Luis Scalon

Real name: Scalon, Luis Juan
Singer, guitarist, lyricist and composer
(3 March 1904 - 19 November 1985)
Place of birth:
La Plata (Buenos Aires) Argentina
Ricardo García Blaya

ome authors mention his surname including in it the letter ‘n’ before the letter ‘l’ (Scanlon), but the documents we have checked show, in a reliable manner, that his real surname is Scalon. In fact, we were able to verify it both in a record, with his signature, of his arrival to Brazil and in a record of the 1895 national census, in which his father Carlos Scalon, Italian, cobbler by trade, appears.

He was born in La Plata, province of Buenos Aires. He was a refrain singer with a long career in Europe, where he sang in several orchestras but today no one remembers him.

He was vocalist of Francisco Canaro with whom he recorded for Odeon, between 1927 and 1928: “Carro viejo”, “Compadrón”, “El tigre [b]”, “Invocación al tango” (which he also recorded with the orchestra fronted by Bachicha two years later), “Mientras rezonga un fuelle”, and “Pobre gringo”.

In the early 1930's he sang with Anselmo Aieta and, for Columbia Records, committed to disc the tangos: “Dejame llorar hermano”, “Deschavate hermano”, by M. Scarone and Máximo Orsi, “Sandía calada” and the waltz “La montonera”.

That same year he joined the Spaventa-Scalon-Morales trio with which he traveled to Spain and, later, to Cuba and Mexico. When the trio broke up, Luis returned to Europe.

He settled in Paris and sang in several night venues. He was an inseparable friend of Manuel Pizarro’s and joined the orchestras of Bachicha and the Brodman-Alfaro (1930), the one led by Francisco Alongi (1931) (who was pianist in the Bianco-Bachicha orchestra and composer of “Pobre Pancho”, which was recorded by Carlos Gardel) and, finally, the one fronted by Rafael Canaro with which he toured the old continent, from 1934 to 1939, year when they came back to Argentina because of the war. What is worth noting is that he cut records with all of them.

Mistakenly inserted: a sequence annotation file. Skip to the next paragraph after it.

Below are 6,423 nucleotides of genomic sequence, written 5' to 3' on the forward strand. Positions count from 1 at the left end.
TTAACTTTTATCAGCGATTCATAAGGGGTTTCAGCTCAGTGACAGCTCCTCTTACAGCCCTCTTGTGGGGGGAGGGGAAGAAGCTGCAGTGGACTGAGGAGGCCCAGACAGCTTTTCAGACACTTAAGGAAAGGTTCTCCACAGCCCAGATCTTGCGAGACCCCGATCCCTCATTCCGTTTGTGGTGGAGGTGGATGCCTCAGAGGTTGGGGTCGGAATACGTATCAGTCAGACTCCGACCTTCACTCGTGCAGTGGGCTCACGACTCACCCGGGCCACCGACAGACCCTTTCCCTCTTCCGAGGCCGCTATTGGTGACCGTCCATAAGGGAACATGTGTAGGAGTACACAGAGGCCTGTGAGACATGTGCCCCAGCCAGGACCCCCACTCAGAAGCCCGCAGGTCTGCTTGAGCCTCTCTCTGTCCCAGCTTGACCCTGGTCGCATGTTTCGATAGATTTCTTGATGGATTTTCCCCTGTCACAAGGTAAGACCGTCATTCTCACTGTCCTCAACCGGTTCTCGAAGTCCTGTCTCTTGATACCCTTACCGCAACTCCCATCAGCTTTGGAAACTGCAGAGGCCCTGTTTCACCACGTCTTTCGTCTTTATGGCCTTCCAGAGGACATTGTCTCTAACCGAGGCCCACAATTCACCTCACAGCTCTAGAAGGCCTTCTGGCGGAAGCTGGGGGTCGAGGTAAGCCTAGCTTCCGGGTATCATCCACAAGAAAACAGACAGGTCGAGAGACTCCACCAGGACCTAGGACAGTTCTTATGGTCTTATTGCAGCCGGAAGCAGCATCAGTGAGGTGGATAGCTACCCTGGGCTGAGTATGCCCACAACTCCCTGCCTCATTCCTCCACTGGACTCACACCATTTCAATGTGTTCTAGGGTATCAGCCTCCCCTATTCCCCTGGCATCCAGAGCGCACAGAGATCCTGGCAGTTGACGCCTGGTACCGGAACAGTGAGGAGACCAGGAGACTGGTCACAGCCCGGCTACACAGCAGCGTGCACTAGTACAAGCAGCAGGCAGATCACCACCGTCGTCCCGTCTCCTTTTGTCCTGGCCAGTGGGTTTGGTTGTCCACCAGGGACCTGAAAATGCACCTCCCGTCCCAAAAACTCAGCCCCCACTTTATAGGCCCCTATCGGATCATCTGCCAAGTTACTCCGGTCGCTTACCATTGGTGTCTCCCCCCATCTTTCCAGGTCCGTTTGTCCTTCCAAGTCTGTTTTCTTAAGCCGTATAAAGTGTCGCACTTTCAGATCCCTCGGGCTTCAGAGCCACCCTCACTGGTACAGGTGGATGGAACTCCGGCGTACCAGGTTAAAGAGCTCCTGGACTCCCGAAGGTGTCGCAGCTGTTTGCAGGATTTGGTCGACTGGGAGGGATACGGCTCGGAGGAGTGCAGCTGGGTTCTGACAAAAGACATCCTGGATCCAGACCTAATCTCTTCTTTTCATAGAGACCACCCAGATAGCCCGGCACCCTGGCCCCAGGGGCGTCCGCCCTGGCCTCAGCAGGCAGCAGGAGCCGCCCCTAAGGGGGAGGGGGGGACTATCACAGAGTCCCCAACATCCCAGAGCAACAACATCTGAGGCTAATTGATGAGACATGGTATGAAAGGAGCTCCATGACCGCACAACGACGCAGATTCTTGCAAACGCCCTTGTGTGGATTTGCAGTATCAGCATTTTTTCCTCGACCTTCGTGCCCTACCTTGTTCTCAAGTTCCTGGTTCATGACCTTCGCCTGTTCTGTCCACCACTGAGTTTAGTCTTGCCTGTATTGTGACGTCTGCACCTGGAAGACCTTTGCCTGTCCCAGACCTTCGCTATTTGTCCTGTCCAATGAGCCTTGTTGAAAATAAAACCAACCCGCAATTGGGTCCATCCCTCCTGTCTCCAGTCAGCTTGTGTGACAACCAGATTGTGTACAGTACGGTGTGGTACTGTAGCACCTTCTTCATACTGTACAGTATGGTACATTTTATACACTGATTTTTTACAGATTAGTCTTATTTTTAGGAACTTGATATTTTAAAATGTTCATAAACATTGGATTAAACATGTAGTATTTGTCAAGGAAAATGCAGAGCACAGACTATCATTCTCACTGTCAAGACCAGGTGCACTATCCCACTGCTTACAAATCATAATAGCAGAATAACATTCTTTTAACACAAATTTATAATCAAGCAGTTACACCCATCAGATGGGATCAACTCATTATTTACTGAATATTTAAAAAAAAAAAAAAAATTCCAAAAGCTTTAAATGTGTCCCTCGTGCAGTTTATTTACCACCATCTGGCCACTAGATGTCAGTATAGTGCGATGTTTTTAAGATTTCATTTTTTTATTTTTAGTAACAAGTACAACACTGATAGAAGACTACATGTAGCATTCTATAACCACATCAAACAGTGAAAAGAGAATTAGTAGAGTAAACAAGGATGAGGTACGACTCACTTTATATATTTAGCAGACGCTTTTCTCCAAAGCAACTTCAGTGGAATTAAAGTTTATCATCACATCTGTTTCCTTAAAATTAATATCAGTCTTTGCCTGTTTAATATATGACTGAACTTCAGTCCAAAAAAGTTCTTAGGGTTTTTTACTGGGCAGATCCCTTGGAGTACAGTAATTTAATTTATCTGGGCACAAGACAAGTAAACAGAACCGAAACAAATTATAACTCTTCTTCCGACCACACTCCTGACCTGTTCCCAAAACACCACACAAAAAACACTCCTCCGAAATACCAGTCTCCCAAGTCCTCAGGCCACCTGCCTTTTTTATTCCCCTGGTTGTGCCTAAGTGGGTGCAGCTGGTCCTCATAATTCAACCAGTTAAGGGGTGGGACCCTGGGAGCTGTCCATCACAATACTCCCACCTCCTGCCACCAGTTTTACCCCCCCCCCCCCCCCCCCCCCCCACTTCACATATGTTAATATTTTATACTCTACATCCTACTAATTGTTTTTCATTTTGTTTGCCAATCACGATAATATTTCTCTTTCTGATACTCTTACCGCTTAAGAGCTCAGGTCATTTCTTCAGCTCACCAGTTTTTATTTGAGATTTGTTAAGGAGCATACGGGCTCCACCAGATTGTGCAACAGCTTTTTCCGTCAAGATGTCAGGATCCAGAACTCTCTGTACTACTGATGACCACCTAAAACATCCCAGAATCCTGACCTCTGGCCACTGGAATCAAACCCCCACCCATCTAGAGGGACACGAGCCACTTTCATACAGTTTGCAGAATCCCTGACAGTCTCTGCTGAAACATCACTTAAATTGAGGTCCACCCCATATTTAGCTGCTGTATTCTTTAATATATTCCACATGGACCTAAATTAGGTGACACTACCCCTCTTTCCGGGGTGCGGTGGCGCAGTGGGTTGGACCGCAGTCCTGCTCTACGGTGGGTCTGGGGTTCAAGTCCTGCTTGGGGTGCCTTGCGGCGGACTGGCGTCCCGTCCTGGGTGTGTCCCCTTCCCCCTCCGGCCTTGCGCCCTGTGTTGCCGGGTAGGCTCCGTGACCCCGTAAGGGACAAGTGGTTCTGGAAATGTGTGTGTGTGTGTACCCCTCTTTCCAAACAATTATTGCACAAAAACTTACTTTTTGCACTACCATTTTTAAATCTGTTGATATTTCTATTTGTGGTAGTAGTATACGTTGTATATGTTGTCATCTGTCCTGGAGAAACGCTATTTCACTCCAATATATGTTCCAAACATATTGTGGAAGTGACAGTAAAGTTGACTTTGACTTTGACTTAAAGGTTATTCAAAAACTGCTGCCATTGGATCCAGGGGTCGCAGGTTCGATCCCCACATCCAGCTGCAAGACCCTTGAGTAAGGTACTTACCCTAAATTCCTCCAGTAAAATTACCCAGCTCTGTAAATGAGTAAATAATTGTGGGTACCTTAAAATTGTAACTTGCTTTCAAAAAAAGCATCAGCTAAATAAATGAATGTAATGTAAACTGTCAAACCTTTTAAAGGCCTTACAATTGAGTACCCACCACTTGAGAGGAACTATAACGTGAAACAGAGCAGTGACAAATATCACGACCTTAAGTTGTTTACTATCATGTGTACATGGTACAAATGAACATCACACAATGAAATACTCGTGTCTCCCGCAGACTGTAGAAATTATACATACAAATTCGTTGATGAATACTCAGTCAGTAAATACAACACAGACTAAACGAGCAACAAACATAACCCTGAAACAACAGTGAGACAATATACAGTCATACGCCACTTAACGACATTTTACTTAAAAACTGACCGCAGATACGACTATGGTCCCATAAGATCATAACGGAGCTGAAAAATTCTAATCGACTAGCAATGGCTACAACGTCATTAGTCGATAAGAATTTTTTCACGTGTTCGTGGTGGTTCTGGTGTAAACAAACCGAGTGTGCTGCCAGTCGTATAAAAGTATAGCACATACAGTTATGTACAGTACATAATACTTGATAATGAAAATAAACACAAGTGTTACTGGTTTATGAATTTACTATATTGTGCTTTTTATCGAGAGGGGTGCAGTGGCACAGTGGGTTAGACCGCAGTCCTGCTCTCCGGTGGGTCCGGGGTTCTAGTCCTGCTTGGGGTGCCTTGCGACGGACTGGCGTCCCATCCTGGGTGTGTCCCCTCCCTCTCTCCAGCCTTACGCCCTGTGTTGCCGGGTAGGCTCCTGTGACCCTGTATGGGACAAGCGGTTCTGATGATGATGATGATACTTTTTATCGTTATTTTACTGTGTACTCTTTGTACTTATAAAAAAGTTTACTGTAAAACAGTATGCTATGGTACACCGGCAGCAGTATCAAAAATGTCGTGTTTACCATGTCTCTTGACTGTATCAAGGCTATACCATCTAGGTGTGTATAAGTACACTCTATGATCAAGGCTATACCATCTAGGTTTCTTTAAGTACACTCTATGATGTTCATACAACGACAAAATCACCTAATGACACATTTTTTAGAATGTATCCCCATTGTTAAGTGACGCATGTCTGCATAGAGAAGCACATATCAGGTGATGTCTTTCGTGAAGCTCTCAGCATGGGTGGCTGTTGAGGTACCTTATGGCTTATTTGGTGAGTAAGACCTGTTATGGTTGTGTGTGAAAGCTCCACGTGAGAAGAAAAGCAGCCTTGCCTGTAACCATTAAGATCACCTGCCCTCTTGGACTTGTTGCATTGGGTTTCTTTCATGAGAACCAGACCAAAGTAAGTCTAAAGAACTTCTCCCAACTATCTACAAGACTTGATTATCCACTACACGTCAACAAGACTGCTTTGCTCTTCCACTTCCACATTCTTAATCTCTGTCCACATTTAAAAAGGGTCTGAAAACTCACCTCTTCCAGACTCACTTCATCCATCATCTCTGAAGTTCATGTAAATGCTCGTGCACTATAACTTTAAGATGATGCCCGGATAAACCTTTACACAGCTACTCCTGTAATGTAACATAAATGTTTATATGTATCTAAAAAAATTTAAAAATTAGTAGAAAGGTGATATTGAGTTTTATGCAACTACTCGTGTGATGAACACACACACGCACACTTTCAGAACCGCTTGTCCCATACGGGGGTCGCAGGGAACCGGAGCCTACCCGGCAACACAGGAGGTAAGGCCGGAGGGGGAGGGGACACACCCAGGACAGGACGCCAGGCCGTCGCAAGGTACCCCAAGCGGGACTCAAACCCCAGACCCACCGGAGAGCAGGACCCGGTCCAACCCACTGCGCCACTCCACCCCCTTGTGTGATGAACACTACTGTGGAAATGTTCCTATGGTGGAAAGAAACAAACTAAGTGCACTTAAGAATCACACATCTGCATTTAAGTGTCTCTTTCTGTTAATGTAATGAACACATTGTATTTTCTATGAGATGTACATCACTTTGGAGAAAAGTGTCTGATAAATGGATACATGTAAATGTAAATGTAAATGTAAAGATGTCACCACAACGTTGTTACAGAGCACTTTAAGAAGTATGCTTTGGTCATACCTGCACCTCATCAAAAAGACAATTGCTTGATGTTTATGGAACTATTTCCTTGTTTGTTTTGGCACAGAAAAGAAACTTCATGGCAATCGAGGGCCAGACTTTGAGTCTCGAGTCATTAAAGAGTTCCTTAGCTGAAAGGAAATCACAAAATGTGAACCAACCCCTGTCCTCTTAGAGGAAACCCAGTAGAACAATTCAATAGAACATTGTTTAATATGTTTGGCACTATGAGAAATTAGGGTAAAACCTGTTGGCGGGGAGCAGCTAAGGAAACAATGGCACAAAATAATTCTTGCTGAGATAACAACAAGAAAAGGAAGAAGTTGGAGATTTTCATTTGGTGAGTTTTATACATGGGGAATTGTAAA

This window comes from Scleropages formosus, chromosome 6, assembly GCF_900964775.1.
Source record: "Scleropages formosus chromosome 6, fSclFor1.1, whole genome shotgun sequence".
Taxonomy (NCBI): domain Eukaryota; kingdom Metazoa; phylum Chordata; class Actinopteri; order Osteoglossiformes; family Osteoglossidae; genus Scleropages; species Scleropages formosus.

I own some of these recordings: with Bachicha, the tangos “Arribeño”, with music by Luis Scalon and words by O. Elena, and the above “Invocación al tango”; with Brodman-Alfaro, “Clavel del aire”; and with Francisco Alongi, “Te odio”.

In 1935 he recorded “Viejo gaucho” with the Rafael Canaro orchestra, which bears music and lyrics by his brother Mario Canaro, with the curiosity that for this piece, José María Contursi later wrote another lyric which became “Quiero verte una vez más”, a hit in the 40’s.

Other recordings with Rafael Canaro were the tangos: “Aunque no lo crean”, “Casas viejas”, “Cómo te quiero” by Francisco Canaro, Antonio Botta and José González Castillo; “Cuando el corazón”, “Envidia”, “Hay que aclarar”, “Paciencia”, “Qué le importa al mundo”, Francisco Canaro’s “Resentimiento” and “Yo también soñé”.

The other two vocalists that appeared in the Rafael Canaro orchestra were Alberto Tagle and, in 1938, Aldo Campoamor.

In the Sociedad Argentina de Autores y Compositores (SADAIC) two of his pieces are filed in the record. One as lyricist, “Mis delirios”, which bears music by Héctor Artola, and another as composer, “Sos tuita mi vida entera”, with words by Fermín Germán Trabes and José Siciliani.

In the French SACEM —an organization like SADAIC— there are many of his pieces filed in the record, among others: “Rey del ritmo”, “Si me faltas tú”, “Vencido”, “Nostalgia del indio”, “Tu partida”.

In the 40’s we lost his track and we have no other information either of his show business activity or of his life but the date of his death, in 1985.